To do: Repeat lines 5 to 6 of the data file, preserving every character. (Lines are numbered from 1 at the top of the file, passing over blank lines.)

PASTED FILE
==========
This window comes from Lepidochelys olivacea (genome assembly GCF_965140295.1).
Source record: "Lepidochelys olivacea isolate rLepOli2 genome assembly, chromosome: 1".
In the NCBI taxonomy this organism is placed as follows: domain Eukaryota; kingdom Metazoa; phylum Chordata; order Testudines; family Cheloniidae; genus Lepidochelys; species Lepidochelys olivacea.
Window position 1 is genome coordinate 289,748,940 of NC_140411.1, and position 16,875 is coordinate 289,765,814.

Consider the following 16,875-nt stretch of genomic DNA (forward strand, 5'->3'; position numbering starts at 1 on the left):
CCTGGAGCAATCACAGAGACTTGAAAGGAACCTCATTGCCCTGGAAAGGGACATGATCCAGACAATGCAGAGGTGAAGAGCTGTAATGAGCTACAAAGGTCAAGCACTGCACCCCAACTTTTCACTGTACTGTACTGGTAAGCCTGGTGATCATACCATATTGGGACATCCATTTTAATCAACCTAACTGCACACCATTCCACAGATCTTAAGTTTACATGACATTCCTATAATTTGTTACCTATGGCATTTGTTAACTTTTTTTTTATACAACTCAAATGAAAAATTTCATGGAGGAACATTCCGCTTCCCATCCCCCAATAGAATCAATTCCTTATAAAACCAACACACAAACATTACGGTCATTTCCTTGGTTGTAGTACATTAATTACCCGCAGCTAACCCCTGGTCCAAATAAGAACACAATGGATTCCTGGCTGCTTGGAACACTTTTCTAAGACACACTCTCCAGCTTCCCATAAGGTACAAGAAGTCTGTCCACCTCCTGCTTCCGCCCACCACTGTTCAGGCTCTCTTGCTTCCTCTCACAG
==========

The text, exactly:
Consider the following 16,875-nt stretch of genomic DNA (forward strand, 5'->3'; position numbering starts at 1 on the left):
CCTGGAGCAATCACAGAGACTTGAAAGGAACCTCATTGCCCTGGAAAGGGACATGATCCAGACAATGCAGAGGTGAAGAGCTGTAATGAGCTACAAAGGTCAAGCACTGCACCCCAACTTTTCACTGTACTGTACTGGTAAGCCTGGTGATCATACCATATTGGGACATCCATTTTAATCAACCTAACTGCACACCATTCCACAGATCTTAAGTTTACATGACATTCCTATAATTTGTTACCTATGGCATTTGTTAACTTTTTTTTTATACAACTCAAATGAAAAATTTCATGGAGGAACATTCCGCTTCCCATCCCCCAATAGAATCAATTCCTTATAAAACCAACACACAAACATTACGGTCATTTCCTTGGTTGTAGTACATTAATTACCCGCAGCTAACCCCTGGTCCAAATAAGAACACAATGGATTCCTGGCTGCTTGGAACACTTTTCTAAGACACACTCTCCAGCTTCCCATAAGGTACAAGAAGTCTGTCCACCTCCTGCTTCCGCCCACCACTGTTCAGGCTCTCTTGCTTCCTCTCACAG